By Greg Lepore
Feb 29, 2016
“She deserved it” - this, the rationale given by the six male defendants in the 2012 gang rape and murder of Indian medical student Jyoti Singh. Rape in India has remained an archaic institution still in existence, upheld through a general lack of empathy in the population. But as progressive movements begin to take hold in the country, calls for change are growing louder. In a recent interview with British filmmaker Leslee Udwin, mind and spirit behind the 2015 documentary “India’s Daughter,” Udwin explains that the story of Jyoti Singh is the story of “the drop of water that broke the dam” spelling the beginning of the end to India's rape culture.
In December of 2012, 23-year-old Jyoti Singh left home for a casual Friday night with a male friend. They planned to explore their South Delhi neighborhood of Munirka, ending the night at the local cinema where they would see Life of Pi, a newly released adventure film about an Indian boy and his pet Bengal tiger. After a long evening, the friends were exhausted, and realizing the walk back home would have been long, they agreed to pay for a ride on a private bus. The film points out that this method of transportation is not uncommon in Indian society.
Neither could have foreseen that their otherwise casual Friday night was about to become life-changing, and for Jyoti, life-ending.
Six men were waiting on the bus, and they immediately commenced assaulting Jyoti's friend, beating him until he lie unconscious. Then, they began raping Jyoti. Each man violently took his turn as the sixth accomplice drove the bus in circles around the neighborhood. When the assailants had finished, the bodies of the victims were left on the side of the road, covered in gruesome injuries. Discovered by a local shopkeeper shortly later, emergency units were summoned to the scene. For her friend, they got there just in time. Jyoti Singh, however, would die from her injuries.
Filmmaker Leslee Udwin was used to hearing stories of violent rape committed in third-world countries, and this case seemed no different than the rest. She explains that in societies still afflicted by this mindset, rape is justified when it is utilized as a means of keeping women “in-check.” As the defendants in “India’s Daughter” assert throughout the film, women in public late at night deserve to be raped. They are asking for it. They want to be raped.
Udwin clarifies it was not the rape that drove her to make “India’s Daughter” but the unique response of the Indian community to news of the rape. Within days of the incident coming to light, Udwin describes a massive uprising in Indian society on a scale of which she had never seen.
Jyoti had been a progressive, emancipated young student on the front lines of the fight for gender equality. There were many women just like her at her university, and it did not take long for them to realize that what happened to Jyoti could have happened to any of them. They began protesting on campus, calling for an end to India’s rape culture. Udwin wanted to join the protest, and while others were snapping photos, writing columns, and holding picket signs, she began producing a film.
Udwin calls film “the most powerful means of spreading a message.” She says sitting in a dark room in a community of others, devoid of distractions, with a total focus on the story of another person – this experience breeds empathy in a way that no other means of communication is capable. While making “India’s Daughter,” Udwin was forced to come face to face with the darkest recesses of the human heart. After countless discussions with the rapists, she realized not one of them felt any remorse for their actions. She explains that everything in their lives had prepared to them to believe that rape was normal.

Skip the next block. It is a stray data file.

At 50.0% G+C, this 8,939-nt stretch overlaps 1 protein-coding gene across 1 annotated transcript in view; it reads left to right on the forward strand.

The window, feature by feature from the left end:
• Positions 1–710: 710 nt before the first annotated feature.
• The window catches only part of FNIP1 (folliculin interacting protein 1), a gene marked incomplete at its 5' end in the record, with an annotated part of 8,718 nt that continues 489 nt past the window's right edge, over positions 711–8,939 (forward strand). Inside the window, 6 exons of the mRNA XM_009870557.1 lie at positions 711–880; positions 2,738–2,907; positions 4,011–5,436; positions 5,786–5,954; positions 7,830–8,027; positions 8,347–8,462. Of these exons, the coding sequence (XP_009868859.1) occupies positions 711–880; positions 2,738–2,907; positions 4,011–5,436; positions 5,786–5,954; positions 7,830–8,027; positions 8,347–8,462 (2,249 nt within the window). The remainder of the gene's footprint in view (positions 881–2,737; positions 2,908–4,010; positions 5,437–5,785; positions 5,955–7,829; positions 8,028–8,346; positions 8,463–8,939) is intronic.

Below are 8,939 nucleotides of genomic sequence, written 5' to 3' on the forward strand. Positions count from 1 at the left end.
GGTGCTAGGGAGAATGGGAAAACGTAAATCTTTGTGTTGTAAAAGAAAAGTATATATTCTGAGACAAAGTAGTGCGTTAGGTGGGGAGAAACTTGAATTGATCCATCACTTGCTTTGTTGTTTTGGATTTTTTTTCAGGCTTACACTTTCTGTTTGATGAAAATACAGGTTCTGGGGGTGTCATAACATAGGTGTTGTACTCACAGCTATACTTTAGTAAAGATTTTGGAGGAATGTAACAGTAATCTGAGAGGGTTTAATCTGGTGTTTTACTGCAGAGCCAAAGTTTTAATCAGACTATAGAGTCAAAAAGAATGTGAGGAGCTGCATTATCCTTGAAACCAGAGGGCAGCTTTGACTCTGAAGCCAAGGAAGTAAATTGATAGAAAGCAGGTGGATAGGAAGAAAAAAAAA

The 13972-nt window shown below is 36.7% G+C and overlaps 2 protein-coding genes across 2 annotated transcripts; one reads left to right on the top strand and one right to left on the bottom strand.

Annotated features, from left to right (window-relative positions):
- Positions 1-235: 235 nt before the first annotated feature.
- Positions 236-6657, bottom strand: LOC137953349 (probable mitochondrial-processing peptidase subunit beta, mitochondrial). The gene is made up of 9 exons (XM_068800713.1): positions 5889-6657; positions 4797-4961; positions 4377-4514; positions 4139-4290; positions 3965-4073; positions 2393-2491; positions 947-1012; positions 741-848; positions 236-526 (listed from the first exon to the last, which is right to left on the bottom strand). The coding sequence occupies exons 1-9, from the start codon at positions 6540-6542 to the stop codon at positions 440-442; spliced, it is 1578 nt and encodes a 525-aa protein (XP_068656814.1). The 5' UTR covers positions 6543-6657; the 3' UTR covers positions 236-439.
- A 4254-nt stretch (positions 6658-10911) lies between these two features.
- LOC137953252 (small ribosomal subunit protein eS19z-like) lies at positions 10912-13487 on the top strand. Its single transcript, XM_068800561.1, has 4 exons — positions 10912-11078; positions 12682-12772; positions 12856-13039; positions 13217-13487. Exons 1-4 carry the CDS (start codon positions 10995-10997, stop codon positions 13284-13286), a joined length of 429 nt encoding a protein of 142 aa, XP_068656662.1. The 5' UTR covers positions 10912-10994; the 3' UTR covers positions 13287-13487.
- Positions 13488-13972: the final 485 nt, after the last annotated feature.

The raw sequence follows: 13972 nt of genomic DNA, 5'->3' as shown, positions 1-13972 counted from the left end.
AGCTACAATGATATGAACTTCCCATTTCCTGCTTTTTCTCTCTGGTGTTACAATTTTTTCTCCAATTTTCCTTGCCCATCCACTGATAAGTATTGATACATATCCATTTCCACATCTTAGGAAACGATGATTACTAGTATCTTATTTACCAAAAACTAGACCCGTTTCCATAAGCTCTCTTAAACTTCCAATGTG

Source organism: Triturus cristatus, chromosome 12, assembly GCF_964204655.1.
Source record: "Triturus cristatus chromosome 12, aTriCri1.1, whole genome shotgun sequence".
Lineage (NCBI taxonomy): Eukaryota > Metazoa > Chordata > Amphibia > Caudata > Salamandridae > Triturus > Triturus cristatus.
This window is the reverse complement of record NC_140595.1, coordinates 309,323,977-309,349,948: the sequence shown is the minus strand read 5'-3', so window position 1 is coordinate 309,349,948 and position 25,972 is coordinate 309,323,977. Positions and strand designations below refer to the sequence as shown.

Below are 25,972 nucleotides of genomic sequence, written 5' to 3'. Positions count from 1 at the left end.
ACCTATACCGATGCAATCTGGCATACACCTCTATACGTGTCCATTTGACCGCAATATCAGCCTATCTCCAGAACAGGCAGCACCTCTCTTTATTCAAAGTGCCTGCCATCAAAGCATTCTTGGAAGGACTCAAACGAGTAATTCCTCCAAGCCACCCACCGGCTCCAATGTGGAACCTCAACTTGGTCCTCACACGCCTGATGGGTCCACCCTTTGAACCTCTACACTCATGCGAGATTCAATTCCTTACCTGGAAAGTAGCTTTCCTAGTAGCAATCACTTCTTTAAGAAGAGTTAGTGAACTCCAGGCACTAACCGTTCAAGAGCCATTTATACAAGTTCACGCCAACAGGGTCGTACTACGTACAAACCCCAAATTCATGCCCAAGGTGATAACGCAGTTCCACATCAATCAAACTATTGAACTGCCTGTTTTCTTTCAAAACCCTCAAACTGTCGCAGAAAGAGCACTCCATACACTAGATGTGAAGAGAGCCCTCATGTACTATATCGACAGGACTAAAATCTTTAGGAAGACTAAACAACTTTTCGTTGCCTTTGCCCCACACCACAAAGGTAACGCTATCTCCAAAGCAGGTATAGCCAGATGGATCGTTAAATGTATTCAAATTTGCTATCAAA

Still, Udwin says the most painful experience involved in making the film came when her film was banned in India. In an ironic sequence of events, Indian feminists made the initial call for the ban. Udwin explains they were upset that the film threatened to steal the show on International Women’s Day, the same day the film was to be released, and that nowhere in the film did Udwin give them credit for the progress they had already made in India. Udwin says she was called an outsider and accused of not being part of the Indian feminist movement. After years of spiritual and financial dedication toward making the film, “India’s Daughter” was banned in the one country where it should have been the most welcome.
Leslee Udwin asserts that a moral crisis has stricken the world, and that it can only be overcome through changes in the way the youth are educated. She declares that in most of the world, education is about numeracy and literacy, and human rights and values are ignored in the spirit of preparing children to acquire well-paying jobs. She agrees free speech is inherent in changing education and that it is fundamental to any democratic society. However as a woman, Udwin asserts there is a problem with calling free speech an “absolute right”. She says absolute free speech can be bad for women, for example when it comes in the form of pornography. At the same time, women live in a world where their freedom of speech to say yes or no to sex is suppressed, even in first-world societies. She therefore concludes that the world must be bound to what she terms “responsible free speech” until a larger segment of the population becomes educated in human rights and values.
Udwin describes "India's Daughter" as a story of the power of empathy. In one of the world's fastest growing economies where archaic social institutions still exist, progressive women and men came together in the spirit of Jyoti Singh to call for an end to their country's rape culture. Despite the backlash from Indian feminists, Udwin believes her film has the power to spread Jyoti's story across the world.